How is pet obedience training different from show training? - German Shepherd Dog Forums
Reply
 
LinkBack Thread Tools
post #1 of 38 (permalink) Old 04-23-2014, 11:24 AM Thread Starter
Sri
Master Member
 
Sri's Avatar
 
Join Date: Apr 2013
Location: New Jersey
Posts: 602
How is pet obedience training different from show training?

I am certain there is a different style of training. The dog is more focused, engaged, conveys a happy, confident body movement when it is trained for competition. Can someone explain more the two styles of training?

And how about working dogs? .Is obedience taught the same way for all dogs? Is this how they used to do in old school training as well?

Last edited by Sri; 04-23-2014 at 11:27 AM.
Sri is offline  
Sponsored Links
Advertisement
 
post #2 of 38 (permalink) Old 04-23-2014, 11:34 AM
Member
 
farnln's Avatar
 
Join Date: Nov 2012
Location: NE Indiana
Posts: 156
We are working on AKC style obedience to compete. I guess the difference for me between competition & pet obedience would be the precision involved.

Example-For a 'pet' recall, as long as the dog comes in close enough to reach easily I would be satisfied. A competition recall would have to be directly in front of me & straight.

The dogs body positioning becomes much more important in competition.
farnln is offline  
post #3 of 38 (permalink) Old 04-23-2014, 12:01 PM
Crowned Member
 
DJEtzel's Avatar
 
Join Date: Feb 2010
Location: Kalamazoo, Michigan
Posts: 5,247
Criteria, absolutely. "pet" obedience is trained for the dog you want to live with. I like to think the accuracy for commands at home for this type of training are around 75% - you're asking for much higher criteria if you want to show and need somewhere around 99%

Danielle, owner of...
Fraggle Rock Collars & ...
Fraggle Vom Richcreek CGC CA
Red Dog's Reconnaissance Man CGC CL1-R CL1-H CL1-F CL1-S USJ
General Patton Vom Winter Storm
DJEtzel is offline  
post #4 of 38 (permalink) Old 04-23-2014, 02:12 PM
Master Member
 
Join Date: Feb 2013
Posts: 950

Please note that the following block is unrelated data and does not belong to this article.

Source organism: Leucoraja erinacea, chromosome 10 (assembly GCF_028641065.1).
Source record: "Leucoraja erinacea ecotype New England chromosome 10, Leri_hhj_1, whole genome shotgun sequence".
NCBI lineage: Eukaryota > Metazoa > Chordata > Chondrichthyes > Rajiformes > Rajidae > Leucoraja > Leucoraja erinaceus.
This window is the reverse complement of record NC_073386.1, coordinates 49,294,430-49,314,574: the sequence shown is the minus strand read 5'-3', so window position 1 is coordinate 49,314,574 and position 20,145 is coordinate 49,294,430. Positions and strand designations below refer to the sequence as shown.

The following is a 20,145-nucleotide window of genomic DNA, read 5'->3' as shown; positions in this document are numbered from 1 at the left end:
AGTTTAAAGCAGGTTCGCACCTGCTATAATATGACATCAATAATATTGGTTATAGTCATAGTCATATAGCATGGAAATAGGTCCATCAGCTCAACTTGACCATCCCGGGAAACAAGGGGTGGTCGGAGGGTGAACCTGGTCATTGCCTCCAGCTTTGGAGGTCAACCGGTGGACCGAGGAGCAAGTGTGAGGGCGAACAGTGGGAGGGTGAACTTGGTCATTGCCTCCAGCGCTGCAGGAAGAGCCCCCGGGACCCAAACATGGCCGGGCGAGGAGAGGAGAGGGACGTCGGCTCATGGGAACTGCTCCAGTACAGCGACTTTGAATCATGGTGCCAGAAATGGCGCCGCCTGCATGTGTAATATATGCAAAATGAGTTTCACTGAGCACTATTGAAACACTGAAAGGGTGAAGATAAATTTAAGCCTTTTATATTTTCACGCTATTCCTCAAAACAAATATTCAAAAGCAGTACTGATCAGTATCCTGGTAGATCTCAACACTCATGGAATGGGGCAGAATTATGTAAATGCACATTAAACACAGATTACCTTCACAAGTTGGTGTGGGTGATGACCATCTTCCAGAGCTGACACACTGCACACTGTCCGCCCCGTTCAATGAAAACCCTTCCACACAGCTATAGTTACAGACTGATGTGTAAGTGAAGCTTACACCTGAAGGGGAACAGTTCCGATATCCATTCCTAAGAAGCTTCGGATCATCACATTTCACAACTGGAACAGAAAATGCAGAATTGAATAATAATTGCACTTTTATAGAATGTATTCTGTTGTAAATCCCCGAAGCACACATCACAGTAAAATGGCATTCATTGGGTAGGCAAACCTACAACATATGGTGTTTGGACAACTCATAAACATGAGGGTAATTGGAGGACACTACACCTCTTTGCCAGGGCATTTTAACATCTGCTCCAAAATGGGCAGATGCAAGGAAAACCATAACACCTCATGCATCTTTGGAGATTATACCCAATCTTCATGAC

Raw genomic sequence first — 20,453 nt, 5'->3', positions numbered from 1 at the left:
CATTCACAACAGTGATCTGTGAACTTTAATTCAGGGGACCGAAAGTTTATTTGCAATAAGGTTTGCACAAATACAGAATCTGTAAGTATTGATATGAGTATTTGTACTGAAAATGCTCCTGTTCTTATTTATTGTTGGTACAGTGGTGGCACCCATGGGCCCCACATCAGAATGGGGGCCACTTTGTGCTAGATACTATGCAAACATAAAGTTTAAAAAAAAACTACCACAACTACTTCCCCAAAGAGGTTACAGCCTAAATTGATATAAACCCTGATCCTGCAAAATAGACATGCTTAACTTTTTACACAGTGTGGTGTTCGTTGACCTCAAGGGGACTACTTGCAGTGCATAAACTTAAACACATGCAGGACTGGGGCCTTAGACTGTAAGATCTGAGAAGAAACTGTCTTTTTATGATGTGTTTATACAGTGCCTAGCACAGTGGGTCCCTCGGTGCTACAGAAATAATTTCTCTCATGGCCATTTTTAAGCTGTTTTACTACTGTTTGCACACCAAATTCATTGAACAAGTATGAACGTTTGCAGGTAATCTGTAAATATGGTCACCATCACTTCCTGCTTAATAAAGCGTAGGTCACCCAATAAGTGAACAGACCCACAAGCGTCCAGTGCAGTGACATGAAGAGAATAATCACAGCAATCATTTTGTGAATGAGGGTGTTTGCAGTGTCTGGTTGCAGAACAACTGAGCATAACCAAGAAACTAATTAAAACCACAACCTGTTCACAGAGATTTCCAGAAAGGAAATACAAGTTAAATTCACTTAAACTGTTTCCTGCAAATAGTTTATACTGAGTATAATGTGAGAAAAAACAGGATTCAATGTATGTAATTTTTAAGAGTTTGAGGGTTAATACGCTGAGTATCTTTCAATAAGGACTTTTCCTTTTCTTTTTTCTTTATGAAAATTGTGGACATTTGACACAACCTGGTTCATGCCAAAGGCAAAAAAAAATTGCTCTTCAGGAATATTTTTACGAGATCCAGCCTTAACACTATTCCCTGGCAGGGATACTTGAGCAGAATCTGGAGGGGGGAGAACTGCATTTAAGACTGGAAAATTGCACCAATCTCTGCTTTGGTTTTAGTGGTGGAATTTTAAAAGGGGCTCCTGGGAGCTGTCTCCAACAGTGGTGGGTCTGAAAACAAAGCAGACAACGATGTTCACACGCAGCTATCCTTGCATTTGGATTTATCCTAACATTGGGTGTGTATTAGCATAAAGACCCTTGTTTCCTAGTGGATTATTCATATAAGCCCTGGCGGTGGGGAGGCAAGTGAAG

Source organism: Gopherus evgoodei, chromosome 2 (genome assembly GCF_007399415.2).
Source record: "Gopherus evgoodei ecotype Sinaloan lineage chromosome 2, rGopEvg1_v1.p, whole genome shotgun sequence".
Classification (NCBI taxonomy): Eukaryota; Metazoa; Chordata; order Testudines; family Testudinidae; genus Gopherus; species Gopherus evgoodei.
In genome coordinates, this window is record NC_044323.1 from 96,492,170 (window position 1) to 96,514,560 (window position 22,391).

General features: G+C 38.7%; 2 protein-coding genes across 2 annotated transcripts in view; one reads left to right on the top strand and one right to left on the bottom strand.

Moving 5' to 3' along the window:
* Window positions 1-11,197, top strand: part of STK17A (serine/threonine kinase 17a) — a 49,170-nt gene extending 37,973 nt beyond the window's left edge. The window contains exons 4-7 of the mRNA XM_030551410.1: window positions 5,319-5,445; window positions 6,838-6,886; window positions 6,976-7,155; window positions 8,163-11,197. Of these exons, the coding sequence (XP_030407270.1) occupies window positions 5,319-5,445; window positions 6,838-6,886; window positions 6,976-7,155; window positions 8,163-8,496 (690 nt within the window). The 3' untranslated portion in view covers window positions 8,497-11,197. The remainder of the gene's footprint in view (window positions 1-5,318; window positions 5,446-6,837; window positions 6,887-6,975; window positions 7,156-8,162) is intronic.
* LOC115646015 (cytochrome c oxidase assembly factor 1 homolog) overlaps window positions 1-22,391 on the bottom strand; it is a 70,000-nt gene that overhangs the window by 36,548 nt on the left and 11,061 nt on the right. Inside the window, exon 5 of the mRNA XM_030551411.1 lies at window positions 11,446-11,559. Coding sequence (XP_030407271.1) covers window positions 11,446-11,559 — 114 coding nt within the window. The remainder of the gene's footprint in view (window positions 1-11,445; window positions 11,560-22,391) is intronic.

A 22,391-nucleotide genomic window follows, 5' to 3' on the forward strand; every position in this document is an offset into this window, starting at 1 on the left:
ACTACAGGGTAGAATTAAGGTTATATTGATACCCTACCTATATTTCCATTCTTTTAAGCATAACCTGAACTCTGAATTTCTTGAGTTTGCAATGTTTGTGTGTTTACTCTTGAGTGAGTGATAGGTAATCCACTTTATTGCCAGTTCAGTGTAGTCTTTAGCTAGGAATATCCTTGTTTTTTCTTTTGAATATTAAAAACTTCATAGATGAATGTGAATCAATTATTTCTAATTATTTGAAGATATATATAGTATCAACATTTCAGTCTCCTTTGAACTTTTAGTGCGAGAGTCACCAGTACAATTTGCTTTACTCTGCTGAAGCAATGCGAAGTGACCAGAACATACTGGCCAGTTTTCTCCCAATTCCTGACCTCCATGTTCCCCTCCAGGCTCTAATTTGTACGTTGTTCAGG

It is all about having more specific standards. For competition, you get points knocked off for things like a crooked sit or giving your dog too many cues with your body language. Things that would never matter to a pet owner, but for competition they are important. I do not think it has anything to do with old school or compulsion-based training. I've seen that style of training used on both pet and show dogs.


To view links or images in signatures your post count must be 10 or greater. You currently have 0 posts.
Kaimeju is offline  
post #5 of 38 (permalink) Old 04-23-2014, 03:13 PM Thread Starter
Sri
Master Member
 
Sri's Avatar
 
Join Date: Apr 2013
Location: New Jersey
Posts: 602
Thanks all for the explanation.

But I guess my question(which I am not able to express clearly) is: Is that happy body language because of making the training more fun? The reason i ask is I see that most pet obedience trainers just seem to make it very dry. Sit treat, or sit correct. I see a huge difference between the way of the engaging and game filled training videos of some of the top sports trainers and the regular well recommeded pet trainers.

Although I do not want that perfect sit and heel, I do want to find a more engaging trainer who understands movement and play and its impact. Am i wrong in what i am thinking or wanting that even if I do not compete? ( well i do want to do agility and tracking).

Last edited by Sri; 04-23-2014 at 03:23 PM.
Sri is offline  
post #6 of 38 (permalink) Old 04-23-2014, 03:21 PM
Crowned Member
 
DJEtzel's Avatar
 
Join Date: Feb 2010
Location: Kalamazoo, Michigan
Posts: 5,247
Quote:
Originally Posted by Sri View Post
Thanks all for the explanation.

But I guess my question9which I am not able to express clearly) isL I s that happy body language because of making the training more fun? The reason i ask is I see that most pet obedience trainers just seem to make it very dry. Sit treat, or sit correct. I see a huge difference from the way the engaging and game filled training videos of some of the top sports trainers and the regular well recommeded pet trainers.
People that are training to compete typically engage and DO have happier, more eager dogs because of their better training style, to build a better understanding and bond to accomplish the more reliable commands.

Danielle, owner of...
Fraggle Rock Collars & ...
Fraggle Vom Richcreek CGC CA
Red Dog's Reconnaissance Man CGC CL1-R CL1-H CL1-F CL1-S USJ
General Patton Vom Winter Storm
DJEtzel is offline  
post #7 of 38 (permalink) Old 04-23-2014, 03:30 PM
Elite Member
 
Merciel's Avatar
 
Join Date: Apr 2013
Location: Philadelphia
Posts: 1,574
Quote:
Originally Posted by Sri View Post
Is that happy body language because of making the training more fun?
Sometimes. Sometimes it's because dogs selected for competition tend to be higher drive and inherently more enthusiastic about working.